Loss prevention remains a prominent issue among retail industry members.
The National Retail Federation (NRF) in collaboration with the University of Florida, announced its 2016 National Retail Security Survey results, which showed that retailers’ inventory shrink averaged 13.8% ($42.5 billion)in 2015—a $1.2 billion increase from the previous year.
“[Loss prevention] professionals have been working diligently to find advancements in technology aimed at deterring crime in our industry, sometimes even before it happens—but as our techniques get more sophisticated, so too do the criminals,” Bob Moraca, NRF’s vice president of loss prevention, said.
Out of the 80 senior retail loss prevention executives surveyed, 47 percent reported increases in overall inventory shrink last year.
Shoplifting was the greatest cause of inventory shrink in 2015. Companies reported an average loss of $377 per incident (39 percent), which was up about $60 from 2014. Robberies also remain a problem for retailers that want to reduce inventory shrink. The average cost of robberies for each retailer was reported to be $8,180.17—a significant increase from 2014’s number ($2,465). The report also showed that dishonest employee cases were not to blame so much for 2015’s retail inventory shrinkage. The average loss from dishonest employee cases was only $1,233.77 compared to $1,546.83 in 2014.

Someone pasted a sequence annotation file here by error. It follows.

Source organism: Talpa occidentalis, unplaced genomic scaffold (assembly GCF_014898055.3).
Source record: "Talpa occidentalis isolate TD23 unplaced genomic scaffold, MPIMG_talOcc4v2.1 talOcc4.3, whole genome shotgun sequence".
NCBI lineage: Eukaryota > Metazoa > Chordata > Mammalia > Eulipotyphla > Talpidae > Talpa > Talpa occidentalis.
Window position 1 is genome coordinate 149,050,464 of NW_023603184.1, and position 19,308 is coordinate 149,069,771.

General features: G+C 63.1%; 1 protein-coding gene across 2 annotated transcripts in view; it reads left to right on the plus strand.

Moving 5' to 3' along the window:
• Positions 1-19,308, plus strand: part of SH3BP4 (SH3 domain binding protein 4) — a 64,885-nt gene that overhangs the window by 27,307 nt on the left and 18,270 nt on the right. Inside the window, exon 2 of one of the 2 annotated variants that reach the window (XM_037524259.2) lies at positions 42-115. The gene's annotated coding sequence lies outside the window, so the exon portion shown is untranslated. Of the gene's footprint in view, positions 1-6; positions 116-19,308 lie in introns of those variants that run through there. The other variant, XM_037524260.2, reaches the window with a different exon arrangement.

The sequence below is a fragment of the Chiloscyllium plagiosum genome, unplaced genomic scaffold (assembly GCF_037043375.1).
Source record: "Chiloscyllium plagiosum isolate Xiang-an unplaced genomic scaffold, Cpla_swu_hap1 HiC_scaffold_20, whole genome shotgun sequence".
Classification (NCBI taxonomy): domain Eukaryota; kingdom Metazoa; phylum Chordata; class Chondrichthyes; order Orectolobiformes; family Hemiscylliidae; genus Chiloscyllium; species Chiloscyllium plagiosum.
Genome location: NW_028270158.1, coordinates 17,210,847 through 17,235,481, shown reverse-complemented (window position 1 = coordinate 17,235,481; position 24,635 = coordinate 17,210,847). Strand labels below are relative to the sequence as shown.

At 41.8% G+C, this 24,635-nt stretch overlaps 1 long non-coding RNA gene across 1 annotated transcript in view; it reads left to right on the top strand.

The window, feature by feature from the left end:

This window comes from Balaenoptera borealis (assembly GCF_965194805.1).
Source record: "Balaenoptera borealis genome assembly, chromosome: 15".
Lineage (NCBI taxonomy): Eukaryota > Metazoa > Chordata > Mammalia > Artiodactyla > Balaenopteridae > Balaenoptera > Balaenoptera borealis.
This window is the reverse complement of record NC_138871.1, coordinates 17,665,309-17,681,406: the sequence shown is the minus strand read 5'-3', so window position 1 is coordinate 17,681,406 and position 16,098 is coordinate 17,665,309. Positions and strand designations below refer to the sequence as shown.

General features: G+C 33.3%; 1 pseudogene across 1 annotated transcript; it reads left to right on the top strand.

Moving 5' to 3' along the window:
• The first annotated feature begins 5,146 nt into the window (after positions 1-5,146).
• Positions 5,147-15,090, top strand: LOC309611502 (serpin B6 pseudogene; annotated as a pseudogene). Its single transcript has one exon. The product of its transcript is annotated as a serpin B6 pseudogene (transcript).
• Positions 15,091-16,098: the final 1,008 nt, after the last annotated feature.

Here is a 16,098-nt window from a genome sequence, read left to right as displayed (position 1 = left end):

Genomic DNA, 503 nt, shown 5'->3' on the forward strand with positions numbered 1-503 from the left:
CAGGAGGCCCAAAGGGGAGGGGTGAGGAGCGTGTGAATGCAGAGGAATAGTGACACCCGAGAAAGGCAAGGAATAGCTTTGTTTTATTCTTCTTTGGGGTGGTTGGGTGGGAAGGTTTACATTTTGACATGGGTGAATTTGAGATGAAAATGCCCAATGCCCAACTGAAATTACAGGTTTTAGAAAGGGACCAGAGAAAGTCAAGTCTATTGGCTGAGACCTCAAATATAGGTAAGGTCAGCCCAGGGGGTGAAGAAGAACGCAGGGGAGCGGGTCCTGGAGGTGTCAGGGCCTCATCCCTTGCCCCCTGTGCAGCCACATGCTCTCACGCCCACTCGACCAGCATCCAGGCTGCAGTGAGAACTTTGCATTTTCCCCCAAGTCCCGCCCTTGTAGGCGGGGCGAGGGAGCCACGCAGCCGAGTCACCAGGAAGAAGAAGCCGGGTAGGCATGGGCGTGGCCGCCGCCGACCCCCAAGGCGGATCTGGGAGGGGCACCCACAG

The survey also showed that retailers’ loss prevention sector budgets remained flat year-over-year. Although this was the case, the amount of loss prevention personnel per $1 billion in sales increased to 37.5 percent in 2015, a 5 percent increase from 2014.
Dr. Richard Hollinger, a University of Florida criminology professor, said that although retailers benefit from loss prevention personnel, they still need to form partnerships with local law enforcement and foster future developments to combat high inventory shrink.
“Loss prevention professionals continue to do an exceptional job at locating the issues and finding solutions to prevent additional loss in their retail stores. It is important for retailers to continue building relationships with law enforcement and leverage new technologies that can further provide protection to their assets, customers and employees,” he said.